At the entry we took off our shoes and carried them with us in plastic bags. The entire building has tatami mats as flooring, all designed differently depending on the purpose of each room. It was eye opening to see how different class structures were regarded during that time period, as it’s clearly reflected in the design and use of the building.
The sadistic couple we are, we quite enjoyed seeing the torture room, or ‘interrogation room’ as they called it. This is where criminals, thieves and tax evaders would be held, questioned and put through some uncomfortable situations.
I also loved the balcony view from the magistrate’s private quarters. I just sat there for a while, looking out onto the Japanese garden, wondering what it would have been like to live there.
¥430 per adult
15 minute walk from JR Takayama Station
Eat Some Hida Beef Sushi in Old Town
I don’t eat beef, but my husband Trevor sure does. His Gifu highlight was getting to eat almost raw Hida beef sushi at Kotte Ushi in the old town.
You’ll be able to identify it right away by the long line-ups and the high prices, but everyone who eats there says it’s 100% worth it!
Hida beef prepared in any fashion is going to be a culinary treat for any true foodie. Eat it anyway you can while you’re in the area.
Seki – called the ‘sword capital of Japan’ and well known for being the third largest producer of high-quality cutlery in the world. Traditionally the environment was perfect for forging the ultimate samurai swords. An abundance of water combined with coal and red clay put the city of Seki on the map as a world leader in the cutting tool industry. For the last 700 years Seki has been supporting the Japan sword industry.
Being half an hour from both Gifu City and Gujo, Seki is easy to stop in while touring the prefecture.
Top Things To Do In Seki:
Eat a Katsu Lunch
They told me the dish of Seki was Unagi, otherwise known as freshwater eel.
I chose not to listen and went for a gigantic deep fried lunch of shrimp katsu instead. No offence at all to the regional (and I’ve been told quite delectable unagi) but it was tempura flakes and thick sauces I was after.
We stopped at a local katsu restaurant which allowed us to call ahead so everything would be on the table ready for us when we arrived. Very organized and efficient way of dining during a busy day touring around.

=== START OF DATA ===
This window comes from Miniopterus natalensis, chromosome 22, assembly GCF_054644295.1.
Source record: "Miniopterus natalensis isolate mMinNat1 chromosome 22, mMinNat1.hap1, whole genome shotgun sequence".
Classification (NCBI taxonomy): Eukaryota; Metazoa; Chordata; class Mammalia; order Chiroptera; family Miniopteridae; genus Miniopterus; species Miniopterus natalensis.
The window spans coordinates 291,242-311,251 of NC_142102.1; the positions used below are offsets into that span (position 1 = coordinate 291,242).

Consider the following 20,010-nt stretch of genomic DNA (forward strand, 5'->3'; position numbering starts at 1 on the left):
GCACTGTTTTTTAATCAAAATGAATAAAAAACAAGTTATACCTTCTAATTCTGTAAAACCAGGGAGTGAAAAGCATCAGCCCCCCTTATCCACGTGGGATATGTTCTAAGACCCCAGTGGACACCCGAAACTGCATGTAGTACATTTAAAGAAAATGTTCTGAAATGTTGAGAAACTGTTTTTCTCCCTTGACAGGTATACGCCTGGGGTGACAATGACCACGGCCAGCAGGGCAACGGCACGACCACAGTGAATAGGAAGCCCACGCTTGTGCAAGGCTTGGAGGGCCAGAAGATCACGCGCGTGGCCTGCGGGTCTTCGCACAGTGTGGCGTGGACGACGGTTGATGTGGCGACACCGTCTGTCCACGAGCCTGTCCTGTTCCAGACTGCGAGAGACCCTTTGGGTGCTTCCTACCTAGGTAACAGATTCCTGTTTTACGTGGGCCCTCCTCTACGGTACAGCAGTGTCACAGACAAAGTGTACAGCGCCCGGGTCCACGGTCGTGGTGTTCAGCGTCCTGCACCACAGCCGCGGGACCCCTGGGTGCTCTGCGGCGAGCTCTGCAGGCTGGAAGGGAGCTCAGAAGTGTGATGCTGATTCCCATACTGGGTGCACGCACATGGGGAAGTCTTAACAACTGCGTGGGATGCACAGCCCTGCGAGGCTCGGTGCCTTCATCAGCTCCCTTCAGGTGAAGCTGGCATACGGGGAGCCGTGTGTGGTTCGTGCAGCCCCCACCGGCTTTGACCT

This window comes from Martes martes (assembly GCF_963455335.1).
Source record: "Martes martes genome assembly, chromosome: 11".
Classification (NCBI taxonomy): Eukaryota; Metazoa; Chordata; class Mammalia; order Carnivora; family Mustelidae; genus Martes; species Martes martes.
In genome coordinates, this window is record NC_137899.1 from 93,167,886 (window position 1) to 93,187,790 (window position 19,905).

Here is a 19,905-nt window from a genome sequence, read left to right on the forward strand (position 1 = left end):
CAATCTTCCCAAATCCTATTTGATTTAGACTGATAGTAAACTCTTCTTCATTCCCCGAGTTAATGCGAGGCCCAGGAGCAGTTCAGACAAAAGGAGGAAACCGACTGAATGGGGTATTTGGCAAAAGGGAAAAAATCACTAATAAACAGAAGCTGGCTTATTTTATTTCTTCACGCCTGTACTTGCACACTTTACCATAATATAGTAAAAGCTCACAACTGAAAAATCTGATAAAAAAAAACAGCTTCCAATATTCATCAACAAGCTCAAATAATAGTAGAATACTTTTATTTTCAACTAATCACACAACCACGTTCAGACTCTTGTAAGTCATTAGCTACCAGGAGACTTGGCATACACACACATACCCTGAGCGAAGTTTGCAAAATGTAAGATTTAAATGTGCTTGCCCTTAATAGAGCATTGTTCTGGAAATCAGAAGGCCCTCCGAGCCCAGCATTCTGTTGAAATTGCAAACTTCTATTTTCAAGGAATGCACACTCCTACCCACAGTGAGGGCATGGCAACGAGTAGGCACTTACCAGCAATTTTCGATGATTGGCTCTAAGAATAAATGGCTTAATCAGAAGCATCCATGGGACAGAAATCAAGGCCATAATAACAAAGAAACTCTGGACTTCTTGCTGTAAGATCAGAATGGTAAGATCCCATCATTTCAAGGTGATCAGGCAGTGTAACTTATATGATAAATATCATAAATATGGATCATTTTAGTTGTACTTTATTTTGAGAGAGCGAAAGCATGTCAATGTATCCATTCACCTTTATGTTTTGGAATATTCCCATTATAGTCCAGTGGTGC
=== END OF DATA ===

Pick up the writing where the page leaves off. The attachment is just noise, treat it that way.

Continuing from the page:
Visit the Seki Sword Museum
When I was younger I used to pretend I was a samurai and even had a set of pretend swords in my room. Didn’t all millennials have a weird Japan phase growing up? No? Just me?
Anyway, visiting the Seki Hamono museum was like living through a childhood fantasy of mine. We were greeted by a master sword-smith who showed us just how sharp his swords are. He sliced and diced through rods of standing bamboo, complete with a battle-like cry and respectful bow. It was so cool!
We got an entire lesson on how swords were forged back in the day and what ancient techniques are still being used in custom smithing today. Yes, they let us try to hammer the hot metal being made into a sword, which was so incredibly hard!
They also got major brownie points for letting me dress up in a formal kimono. And letting us hold razor sharp weapons…
Read: Our entire Seki Hamono Museum review.
Seki Hamono Museum
¥32,400 Group Sword Forging Tour
¥1500 Tea Ceremony
FREE Samurai Sword Performance
FREE Kimono Experience
A dazzling and enticing little village with an impressive view point and magical looking houses. Shirakawa-Go was on my bucket list the moment I saw a picture of it. I just KNEW I had to see what this unique village was all about.
These homes are tucked into the mountains of central Japan, once cut off from the rest of the world until recent times. Their 60 degree angled roofs make the exterior look like hands in prayer, while the thatching keeps warmth in and snow out.
Built in the 1800’s, the gassho style homes used no nails in the construction and still don’t to this day! I was surprised to learn that people still live in these homes and only a few are used as museums to teach others this incredible way of life.